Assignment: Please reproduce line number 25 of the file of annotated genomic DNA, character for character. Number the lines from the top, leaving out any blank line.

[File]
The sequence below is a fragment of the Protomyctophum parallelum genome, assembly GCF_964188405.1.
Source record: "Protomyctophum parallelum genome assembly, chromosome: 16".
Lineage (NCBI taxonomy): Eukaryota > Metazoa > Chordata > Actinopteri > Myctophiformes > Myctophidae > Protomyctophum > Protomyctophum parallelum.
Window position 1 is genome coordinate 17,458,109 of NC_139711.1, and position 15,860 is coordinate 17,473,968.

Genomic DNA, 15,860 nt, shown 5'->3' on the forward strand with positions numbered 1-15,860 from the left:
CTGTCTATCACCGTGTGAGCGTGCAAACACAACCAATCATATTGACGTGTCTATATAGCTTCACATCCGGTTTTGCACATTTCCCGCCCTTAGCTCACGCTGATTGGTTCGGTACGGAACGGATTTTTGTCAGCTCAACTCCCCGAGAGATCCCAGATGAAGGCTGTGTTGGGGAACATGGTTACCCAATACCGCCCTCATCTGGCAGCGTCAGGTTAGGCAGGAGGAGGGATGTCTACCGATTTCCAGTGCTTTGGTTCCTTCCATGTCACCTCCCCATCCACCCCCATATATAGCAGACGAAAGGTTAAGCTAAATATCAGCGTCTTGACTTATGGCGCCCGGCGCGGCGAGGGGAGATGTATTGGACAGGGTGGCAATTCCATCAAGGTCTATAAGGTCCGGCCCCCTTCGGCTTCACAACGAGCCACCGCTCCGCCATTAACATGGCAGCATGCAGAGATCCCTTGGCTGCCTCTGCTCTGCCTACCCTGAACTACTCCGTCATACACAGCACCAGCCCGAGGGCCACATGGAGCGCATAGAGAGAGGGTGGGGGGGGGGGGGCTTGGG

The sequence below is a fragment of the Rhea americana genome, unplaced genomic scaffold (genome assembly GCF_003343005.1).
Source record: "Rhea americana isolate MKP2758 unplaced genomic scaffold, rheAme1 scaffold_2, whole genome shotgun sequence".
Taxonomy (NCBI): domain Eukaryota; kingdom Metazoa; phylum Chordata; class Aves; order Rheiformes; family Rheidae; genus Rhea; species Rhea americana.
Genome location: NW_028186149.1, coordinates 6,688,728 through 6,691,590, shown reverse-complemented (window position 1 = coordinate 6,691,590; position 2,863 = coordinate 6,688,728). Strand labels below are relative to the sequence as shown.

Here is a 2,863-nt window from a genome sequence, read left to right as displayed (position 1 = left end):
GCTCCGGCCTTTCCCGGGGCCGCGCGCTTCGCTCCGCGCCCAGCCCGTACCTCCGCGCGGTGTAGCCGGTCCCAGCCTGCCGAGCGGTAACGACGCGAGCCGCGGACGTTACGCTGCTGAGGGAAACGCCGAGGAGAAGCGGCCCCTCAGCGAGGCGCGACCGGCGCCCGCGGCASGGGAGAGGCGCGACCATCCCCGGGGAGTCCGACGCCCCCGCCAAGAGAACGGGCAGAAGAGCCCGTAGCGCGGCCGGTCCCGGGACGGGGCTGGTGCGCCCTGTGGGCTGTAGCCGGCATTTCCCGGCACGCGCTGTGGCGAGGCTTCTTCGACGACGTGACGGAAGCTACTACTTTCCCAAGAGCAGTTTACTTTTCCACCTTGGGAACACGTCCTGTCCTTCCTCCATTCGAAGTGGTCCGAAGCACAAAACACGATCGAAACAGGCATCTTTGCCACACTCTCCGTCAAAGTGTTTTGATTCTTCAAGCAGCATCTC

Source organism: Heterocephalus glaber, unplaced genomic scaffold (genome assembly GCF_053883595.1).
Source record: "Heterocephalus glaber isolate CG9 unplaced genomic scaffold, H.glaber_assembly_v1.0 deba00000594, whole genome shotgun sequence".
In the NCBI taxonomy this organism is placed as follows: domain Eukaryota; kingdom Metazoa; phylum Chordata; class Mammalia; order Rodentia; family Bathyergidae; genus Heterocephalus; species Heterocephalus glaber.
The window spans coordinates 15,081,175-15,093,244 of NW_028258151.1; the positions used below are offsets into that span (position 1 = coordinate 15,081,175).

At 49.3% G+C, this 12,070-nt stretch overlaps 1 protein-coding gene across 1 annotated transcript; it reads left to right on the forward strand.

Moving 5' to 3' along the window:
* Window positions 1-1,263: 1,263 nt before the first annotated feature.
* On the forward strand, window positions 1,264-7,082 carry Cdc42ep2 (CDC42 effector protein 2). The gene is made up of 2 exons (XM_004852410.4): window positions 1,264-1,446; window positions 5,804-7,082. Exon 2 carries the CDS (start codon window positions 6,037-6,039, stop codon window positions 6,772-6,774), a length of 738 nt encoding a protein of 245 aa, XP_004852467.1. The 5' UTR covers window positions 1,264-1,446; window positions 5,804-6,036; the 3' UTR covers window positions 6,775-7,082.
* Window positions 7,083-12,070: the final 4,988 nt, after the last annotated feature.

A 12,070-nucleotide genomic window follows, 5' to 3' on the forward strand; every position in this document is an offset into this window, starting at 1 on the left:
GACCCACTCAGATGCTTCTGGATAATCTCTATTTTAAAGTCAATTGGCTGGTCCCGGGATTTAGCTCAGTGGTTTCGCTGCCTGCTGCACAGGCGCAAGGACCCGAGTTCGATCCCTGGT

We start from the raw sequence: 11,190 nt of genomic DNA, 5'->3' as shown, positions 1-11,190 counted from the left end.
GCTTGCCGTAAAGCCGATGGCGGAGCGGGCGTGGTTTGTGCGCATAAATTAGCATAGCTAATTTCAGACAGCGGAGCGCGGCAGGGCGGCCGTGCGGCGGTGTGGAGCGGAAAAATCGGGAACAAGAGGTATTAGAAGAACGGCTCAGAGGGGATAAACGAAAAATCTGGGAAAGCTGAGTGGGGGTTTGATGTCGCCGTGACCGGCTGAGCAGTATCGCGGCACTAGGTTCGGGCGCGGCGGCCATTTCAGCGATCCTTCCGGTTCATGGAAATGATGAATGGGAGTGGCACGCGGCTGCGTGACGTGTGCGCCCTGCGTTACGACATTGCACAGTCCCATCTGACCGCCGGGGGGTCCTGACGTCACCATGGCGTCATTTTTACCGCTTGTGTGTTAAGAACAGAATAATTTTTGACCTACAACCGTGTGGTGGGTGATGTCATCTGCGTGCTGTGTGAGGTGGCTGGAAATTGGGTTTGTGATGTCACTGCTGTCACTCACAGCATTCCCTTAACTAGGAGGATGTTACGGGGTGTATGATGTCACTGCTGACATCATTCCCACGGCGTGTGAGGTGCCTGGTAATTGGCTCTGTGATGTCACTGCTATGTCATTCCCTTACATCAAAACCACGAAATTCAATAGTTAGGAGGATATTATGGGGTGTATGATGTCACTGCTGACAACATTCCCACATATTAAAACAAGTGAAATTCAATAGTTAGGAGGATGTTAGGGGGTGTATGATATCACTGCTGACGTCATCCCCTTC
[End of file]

GCTTGCCGTAAAGCCGATGGCGGAGCGGGCGTGGTTTGTGCGCATAAATTAGCATAGCTAATTTCAGACAGCGGAGCGCGGCAGGGCGGCCGTGCGGCGGTGTGGAGCGGAAAAATCGGGAACAAGAGGTATTAGAAGAACGGCTCAGAGGGGATAAACGAAAAATCTGGGAAAGCTGAGTGGGGGTTTGATGTCGCCGTGACCGGCTGAGCAGTATCGCGGCACTAGGTTCGGGCGCGGCGGCCATTTCAGCGATCCTTCCGGTTCATGGAAATGATGAATGGGAGTGGCACGCGGCTGCGTGACGTGTGCGCCCTGCGTTACGACATTGCACAGTCCCATCTGACCGCCGGGGGGTCCTGACGTCACCATGGCGTCATTTTTACCGCTTGTGTGTTAAGAACAGAATAATTTTTGACCTACAACCGTGTGGTGGGTGATGTCATCTGCGTGCTGTGTGAGGTGGCTGGAAATTGGGTTTGTGATGTCACTGCTGTCACTCACAGCATTCCCTTAACTAGGAGGATGTTACGGGGTGTATGATGTCACTGCTGACATCATTCCCACGGCGTGTGAGGTGCCTGGTAATTGGCTCTGTGATGTCACTGCTATGTCATTCCCTTACATCAAAACCACGAAATTCAATAGTTAGGAGGATATTATGGGGTGTATGATGTCACTGCTGACAACATTCCCACATATTAAAACAAGTGAAATTCAATAGTTAGGAGGATGTTAGGGGGTGTATGATATCACTGCTGACGTCATCCCCTTC